1. Purpose
Association Trusts have been established to meet requests from Associations over the years. The requests were based on Association members’ desire to both make a gift to The Mother Church, and to be relieved of the burden of investment management utilizing investments screened for their compatibility with Christian Science. In some instances Associations also wanted to place a portion of their assets in a safe harbor to provide for an ultimate gift to The Mother Church, should the Association ever decide to discontinue.

2. Irrevocable, no distribution of principal
Association trusts are irrevocable, and generally do not permit distribution of principal. Under certain circumstances, these trusts may allow for access to distributions from the trust principal to provide for the continuity of Association activities. For this reason, it is important that an Association desiring to establish a trust with The Mother Church do so only with assets that it will not need to access.

3. Established at no charge to the Association
An Association Trust may be established at no charge to the Association. Should the Association desire to have independent advice or review of the trust document during the process of establishing the trust, that expense would need to be born by the Association.

4. Tax Exempt
An Association Trust is not a taxable trust. No tax returns need to be filed with the IRS for this trust. As long as the Association uses the distributions from the trust for the Association’s tax exempt purpose, the Association may not pay taxes on the income from the Association Trust. For this reason, the issue of what is capital gain or ordinary income does not apply to an Association Trust.

5. What is net income?
Association trusts are net income trusts. Net income, for this particular type of trust for tax-exempt organizations, describes a distribution of payments that are limited to the lesser of:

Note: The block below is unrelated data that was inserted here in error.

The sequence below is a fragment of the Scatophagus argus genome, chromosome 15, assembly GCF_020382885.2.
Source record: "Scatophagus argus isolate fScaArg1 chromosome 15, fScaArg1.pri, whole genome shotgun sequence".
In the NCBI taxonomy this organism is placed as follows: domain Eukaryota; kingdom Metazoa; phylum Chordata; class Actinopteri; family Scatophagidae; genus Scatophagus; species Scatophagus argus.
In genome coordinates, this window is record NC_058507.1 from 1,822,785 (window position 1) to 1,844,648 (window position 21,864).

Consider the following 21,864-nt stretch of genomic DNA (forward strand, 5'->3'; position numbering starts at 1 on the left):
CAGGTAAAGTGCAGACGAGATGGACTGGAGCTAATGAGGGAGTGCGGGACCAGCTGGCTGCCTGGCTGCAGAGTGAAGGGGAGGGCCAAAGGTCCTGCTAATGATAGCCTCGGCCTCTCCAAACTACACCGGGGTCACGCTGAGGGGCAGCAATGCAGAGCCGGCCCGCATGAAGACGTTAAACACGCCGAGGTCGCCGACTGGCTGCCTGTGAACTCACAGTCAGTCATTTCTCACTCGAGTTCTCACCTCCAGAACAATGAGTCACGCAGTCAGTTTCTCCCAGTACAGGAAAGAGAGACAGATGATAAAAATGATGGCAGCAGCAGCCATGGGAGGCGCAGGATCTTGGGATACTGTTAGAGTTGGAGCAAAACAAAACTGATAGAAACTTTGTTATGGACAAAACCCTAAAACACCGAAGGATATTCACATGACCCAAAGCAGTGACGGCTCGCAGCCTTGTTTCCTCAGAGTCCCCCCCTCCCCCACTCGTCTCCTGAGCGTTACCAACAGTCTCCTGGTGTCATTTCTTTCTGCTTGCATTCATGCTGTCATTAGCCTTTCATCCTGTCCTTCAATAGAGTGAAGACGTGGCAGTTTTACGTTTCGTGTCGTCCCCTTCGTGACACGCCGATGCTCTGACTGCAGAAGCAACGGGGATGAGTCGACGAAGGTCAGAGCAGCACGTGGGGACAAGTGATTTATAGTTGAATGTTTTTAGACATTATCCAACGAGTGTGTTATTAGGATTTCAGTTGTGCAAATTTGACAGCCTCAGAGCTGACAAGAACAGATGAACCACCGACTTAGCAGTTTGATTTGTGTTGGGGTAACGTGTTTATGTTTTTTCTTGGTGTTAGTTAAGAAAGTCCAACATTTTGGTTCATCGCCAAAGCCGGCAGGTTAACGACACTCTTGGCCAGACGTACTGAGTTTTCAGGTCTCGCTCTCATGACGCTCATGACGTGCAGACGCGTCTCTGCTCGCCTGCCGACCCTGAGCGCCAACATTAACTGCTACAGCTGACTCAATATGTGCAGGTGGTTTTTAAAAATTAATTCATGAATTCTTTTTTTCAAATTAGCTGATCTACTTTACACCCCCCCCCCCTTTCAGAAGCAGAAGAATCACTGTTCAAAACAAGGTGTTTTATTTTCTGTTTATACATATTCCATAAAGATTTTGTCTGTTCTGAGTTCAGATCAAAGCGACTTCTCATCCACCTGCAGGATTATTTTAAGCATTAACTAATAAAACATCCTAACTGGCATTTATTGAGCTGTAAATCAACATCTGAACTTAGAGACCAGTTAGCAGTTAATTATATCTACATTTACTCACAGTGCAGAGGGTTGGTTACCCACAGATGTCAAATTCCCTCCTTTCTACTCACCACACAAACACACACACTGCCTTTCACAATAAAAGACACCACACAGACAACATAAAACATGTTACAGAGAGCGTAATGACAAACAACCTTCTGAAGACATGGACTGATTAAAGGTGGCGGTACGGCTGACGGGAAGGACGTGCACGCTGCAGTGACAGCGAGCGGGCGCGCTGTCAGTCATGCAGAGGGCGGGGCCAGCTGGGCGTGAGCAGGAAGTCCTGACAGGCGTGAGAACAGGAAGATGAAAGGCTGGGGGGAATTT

(a) the total of dividends and interest earned by the trust, OR
(b) the fixed percentage payout rate amount, usually 5%.

A net income arrangement is designed to protect the principal, not only for what may eventually be the remainder interest, but also to protect the income stream.

6. Income distributed net of fees
Distributions from the trust to the Association are made, net of fees, on a quarterly basis.

7. What are the fees?
There are two types of fees that are charged to the principal (not the income) of the trust:

(a) Asset Management Fees. These are fees charged to the principal of the trust for investment management services. The fee is .25 (twenty five basis points)

(b) Trustee’s Service Charges: Fees charged to the principal of the trust for services provided by the Christian Science Trustees for Gifts and Endowments to cover the expenses involved in operating the trust program. The Trustees’ fee varies with the size of the trust: 1st $500,000: .65; 2nd $500,000: .55; Higher: .30.

8. What is the asset allocation?
Association trusts are invested in a Growth asset allocation, 70% equities/30% fixed income. Although there is a wide array of possible asset allocations, as many may be aware from their investment experiences, the growth allocation is the one best suited to what is hoped to be a perpetual trust.

9. How is the asset allocation determined?
Asset allocations are determined as a matter of policy by the Christian Science Trustees for Gifts and Endowments, and based primarily on the horizon of the trust. The policy of the CSTGE is designed to protect the split-interest nature of the gift. Association trusts are presumed to be perpetual, thereby indicating a Growth allocation. The growth allocation cannot be altered by the Association.

10. An Association Trust is a gift and a safe harbor
This special trust is best suited to situations where an Association wants to primarily make a gift to The Mother Church, where reliance on the income stream is secondary. As a result, an Association trust is not suited to situations where Association members are looking for an investment vehicle. The growth allocation is designed to grow the size of the trust over time, thereby increasing the size of the gift to The Mother Church. With the gift in mind, Associations should fund such a trust only with assets that are above what they need to operate.

11. Your financial safe harbor - finding the right fit
Many Associations who establish a trust with The Mother Church have found that the trust meets two important needs:

  • The desire to give a gift to The Mother Church that will increase in value over time.
  • The need to create a safe harbor for surplus funds.

We recognize that this type of trust may not be the right fit for every situation. We support each Association’s democratic nature and their ability to manage their assets in the way that will best meet their needs.

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